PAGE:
deists (dēˈĭsts) [key], term commonly applied to those thinkers in the 17th and 18th cent. who held that the course of nature sufficiently demonstrates the existence of God. For them formal religion was superfluous, and they scorned as spurious claims of supernatural revelation. Their tenets stemmed from the rationalism of the period, and though the term is not now generally used, the tenor of their belief persists. The term freethinkers is almost synonymous. Voltaire and J. J. Rousseau were deists, as were Benjamin Franklin, Thomas Jefferson, and George Washington.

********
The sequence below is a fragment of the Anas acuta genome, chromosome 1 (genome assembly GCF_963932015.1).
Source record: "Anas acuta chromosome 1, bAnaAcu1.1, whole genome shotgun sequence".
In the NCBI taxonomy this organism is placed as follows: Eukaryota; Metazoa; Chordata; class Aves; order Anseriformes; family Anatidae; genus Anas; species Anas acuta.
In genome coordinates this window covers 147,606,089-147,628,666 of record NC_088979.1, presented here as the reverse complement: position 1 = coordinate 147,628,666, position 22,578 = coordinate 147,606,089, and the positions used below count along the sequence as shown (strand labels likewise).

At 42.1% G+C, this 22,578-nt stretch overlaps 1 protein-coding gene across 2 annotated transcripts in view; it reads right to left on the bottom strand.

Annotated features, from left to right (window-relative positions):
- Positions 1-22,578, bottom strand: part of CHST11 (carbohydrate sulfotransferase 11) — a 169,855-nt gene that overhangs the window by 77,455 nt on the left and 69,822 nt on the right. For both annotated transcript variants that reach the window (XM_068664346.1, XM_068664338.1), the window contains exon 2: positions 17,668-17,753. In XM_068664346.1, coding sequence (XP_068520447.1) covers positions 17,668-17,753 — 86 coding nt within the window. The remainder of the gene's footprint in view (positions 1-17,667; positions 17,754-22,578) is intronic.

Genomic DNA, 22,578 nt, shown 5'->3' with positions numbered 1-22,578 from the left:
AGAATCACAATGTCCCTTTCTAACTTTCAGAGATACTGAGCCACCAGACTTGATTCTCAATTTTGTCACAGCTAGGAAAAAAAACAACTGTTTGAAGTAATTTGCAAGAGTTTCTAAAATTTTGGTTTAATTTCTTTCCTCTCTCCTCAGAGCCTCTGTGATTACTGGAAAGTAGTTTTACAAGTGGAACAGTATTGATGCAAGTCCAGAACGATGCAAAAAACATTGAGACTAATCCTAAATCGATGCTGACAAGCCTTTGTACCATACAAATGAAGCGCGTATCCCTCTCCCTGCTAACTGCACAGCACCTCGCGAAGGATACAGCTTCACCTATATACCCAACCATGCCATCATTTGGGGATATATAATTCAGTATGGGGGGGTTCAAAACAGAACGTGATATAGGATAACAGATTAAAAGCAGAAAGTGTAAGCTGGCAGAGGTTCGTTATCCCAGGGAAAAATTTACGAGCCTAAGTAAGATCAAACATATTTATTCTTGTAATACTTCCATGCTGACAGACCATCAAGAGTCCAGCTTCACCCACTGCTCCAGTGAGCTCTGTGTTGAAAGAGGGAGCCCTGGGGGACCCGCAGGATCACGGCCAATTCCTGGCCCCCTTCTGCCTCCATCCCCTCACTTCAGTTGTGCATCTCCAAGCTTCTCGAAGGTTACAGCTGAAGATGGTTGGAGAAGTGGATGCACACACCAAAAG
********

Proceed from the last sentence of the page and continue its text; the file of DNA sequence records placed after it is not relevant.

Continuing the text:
See E. R. Pike, Slayers of Superstition (1931, repr. 1970); G. A. Koch, Religion of the American Enlightenment (1933, repr. 1968).
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